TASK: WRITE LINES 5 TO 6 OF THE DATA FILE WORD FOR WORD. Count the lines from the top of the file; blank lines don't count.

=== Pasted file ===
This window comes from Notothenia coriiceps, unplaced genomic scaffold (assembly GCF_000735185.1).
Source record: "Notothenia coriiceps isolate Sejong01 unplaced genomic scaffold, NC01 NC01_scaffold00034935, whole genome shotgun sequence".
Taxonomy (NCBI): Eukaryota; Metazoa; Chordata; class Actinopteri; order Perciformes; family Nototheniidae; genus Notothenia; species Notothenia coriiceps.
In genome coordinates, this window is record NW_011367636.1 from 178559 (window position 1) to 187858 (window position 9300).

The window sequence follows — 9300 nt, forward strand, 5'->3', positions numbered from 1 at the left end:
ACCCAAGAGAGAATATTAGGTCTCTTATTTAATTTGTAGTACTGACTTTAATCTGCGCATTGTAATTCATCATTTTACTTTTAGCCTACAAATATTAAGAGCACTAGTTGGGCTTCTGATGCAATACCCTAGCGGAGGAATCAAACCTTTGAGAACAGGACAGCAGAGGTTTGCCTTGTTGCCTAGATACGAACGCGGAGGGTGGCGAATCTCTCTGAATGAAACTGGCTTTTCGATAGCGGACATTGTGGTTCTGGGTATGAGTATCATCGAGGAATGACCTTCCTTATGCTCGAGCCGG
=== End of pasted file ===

The window sequence follows — 9300 nt, forward strand, 5'->3', positions numbered from 1 at the left end:
ACCCAAGAGAGAATATTAGGTCTCTTATTTAATTTGTAGTACTGACTTTAATCTGCGCATTGTAATTCATCATTTTACTTTTAGCCTACAAATATTAAGAGCACTAGTTGGGCTTCTGATGCAATACCCTAGCGGAGGAATCAAACCTTTGAGAACAGGACAGCAGAGGTTTGCCTTGTTGCCTAGATACGAACGCGGAGGGTGGCGAATCTCTCTGAATGAAACTGGCTTTTCGATAGCGGACATTGTGGTTCTGGGTATGAGTATCATCGAGGAATGACCTTCCTTATGCTCGAGCCGG